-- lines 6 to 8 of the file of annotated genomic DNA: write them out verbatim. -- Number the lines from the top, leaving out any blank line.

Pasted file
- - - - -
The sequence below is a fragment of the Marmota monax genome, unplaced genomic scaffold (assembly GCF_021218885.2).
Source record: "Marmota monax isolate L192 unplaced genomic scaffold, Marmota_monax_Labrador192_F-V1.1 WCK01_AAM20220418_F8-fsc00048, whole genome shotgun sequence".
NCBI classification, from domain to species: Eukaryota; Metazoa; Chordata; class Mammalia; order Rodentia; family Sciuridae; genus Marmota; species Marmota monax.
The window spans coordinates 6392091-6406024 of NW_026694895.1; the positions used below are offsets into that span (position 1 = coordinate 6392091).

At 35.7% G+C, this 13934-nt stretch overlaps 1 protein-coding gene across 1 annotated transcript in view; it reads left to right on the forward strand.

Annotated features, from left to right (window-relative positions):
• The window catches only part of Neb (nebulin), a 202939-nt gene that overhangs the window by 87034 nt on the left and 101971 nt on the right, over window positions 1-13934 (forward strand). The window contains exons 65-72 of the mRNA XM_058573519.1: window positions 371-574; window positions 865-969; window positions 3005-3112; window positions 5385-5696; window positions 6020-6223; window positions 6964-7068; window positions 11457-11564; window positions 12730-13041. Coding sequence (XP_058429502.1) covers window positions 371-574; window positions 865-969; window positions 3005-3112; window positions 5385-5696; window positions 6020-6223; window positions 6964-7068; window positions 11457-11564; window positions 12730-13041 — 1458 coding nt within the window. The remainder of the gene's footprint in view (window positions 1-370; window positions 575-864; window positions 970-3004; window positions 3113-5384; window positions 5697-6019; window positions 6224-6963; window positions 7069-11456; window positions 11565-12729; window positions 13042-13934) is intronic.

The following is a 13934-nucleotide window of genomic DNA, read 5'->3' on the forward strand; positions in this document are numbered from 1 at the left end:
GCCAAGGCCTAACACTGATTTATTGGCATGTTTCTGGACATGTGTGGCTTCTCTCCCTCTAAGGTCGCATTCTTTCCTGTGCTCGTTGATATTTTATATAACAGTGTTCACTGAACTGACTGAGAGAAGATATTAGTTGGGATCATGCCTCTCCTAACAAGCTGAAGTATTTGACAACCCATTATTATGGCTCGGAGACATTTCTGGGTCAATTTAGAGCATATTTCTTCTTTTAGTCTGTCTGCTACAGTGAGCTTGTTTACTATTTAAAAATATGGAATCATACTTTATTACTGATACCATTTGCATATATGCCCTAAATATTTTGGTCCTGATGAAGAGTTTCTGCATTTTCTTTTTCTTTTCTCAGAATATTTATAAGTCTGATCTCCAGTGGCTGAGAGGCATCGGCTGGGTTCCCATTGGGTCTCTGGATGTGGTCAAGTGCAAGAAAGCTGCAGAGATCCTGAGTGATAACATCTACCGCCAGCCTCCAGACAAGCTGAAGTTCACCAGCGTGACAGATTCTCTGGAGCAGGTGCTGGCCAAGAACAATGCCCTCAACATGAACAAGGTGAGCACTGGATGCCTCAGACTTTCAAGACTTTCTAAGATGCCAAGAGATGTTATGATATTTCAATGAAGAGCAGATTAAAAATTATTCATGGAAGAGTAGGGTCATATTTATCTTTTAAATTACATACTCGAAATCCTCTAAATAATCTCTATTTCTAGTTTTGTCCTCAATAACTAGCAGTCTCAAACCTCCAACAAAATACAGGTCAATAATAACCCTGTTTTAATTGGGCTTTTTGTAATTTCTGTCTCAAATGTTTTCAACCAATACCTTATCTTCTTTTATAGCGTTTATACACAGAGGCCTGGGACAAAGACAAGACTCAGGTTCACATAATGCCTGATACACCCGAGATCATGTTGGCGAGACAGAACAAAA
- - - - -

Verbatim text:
Annotated features, from left to right (window-relative positions):
• The window catches only part of Neb (nebulin), a 202939-nt gene that overhangs the window by 87034 nt on the left and 101971 nt on the right, over window positions 1-13934 (forward strand). The window contains exons 65-72 of the mRNA XM_058573519.1: window positions 371-574; window positions 865-969; window positions 3005-3112; window positions 5385-5696; window positions 6020-6223; window positions 6964-7068; window positions 11457-11564; window positions 12730-13041. Coding sequence (XP_058429502.1) covers window positions 371-574; window positions 865-969; window positions 3005-3112; window positions 5385-5696; window positions 6020-6223; window positions 6964-7068; window positions 11457-11564; window positions 12730-13041 — 1458 coding nt within the window. The remainder of the gene's footprint in view (window positions 1-370; window positions 575-864; window positions 970-3004; window positions 3113-5384; window positions 5697-6019; window positions 6224-6963; window positions 7069-11456; window positions 11565-12729; window positions 13042-13934) is intronic.

The following is a 13934-nucleotide window of genomic DNA, read 5'->3' on the forward strand; positions in this document are numbered from 1 at the left end: